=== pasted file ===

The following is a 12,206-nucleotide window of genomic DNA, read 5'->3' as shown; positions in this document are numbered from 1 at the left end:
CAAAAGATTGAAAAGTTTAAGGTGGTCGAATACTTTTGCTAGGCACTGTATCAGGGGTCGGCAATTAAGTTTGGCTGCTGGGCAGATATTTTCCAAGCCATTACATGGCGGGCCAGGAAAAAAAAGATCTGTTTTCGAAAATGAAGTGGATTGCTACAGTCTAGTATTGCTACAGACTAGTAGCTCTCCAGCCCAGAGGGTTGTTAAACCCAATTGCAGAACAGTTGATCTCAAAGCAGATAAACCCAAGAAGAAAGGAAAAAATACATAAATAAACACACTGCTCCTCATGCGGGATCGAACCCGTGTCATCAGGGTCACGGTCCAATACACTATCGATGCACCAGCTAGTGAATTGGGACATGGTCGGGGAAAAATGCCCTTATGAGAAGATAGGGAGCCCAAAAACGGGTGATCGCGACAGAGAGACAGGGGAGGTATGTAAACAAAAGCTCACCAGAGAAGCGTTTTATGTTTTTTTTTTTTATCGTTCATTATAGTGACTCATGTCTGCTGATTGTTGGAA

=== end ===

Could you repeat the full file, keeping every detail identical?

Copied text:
The following is a 12,206-nucleotide window of genomic DNA, read 5'->3' as shown; positions in this document are numbered from 1 at the left end:
CAAAAGATTGAAAAGTTTAAGGTGGTCGAATACTTTTGCTAGGCACTGTATCAGGGGTCGGCAATTAAGTTTGGCTGCTGGGCAGATATTTTCCAAGCCATTACATGGCGGGCCAGGAAAAAAAAGATCTGTTTTCGAAAATGAAGTGGATTGCTACAGTCTAGTATTGCTACAGACTAGTAGCTCTCCAGCCCAGAGGGTTGTTAAACCCAATTGCAGAACAGTTGATCTCAAAGCAGATAAACCCAAGAAGAAAGGAAAAAATACATAAATAAACACACTGCTCCTCATGCGGGATCGAACCCGTGTCATCAGGGTCACGGTCCAATACACTATCGATGCACCAGCTAGTGAATTGGGACATGGTCGGGGAAAAATGCCCTTATGAGAAGATAGGGAGCCCAAAAACGGGTGATCGCGACAGAGAGACAGGGGAGGTATGTAAACAAAAGCTCACCAGAGAAGCGTTTTATGTTTTTTTTTTTTATCGTTCATTATAGTGACTCATGTCTGCTGATTGTTGGAA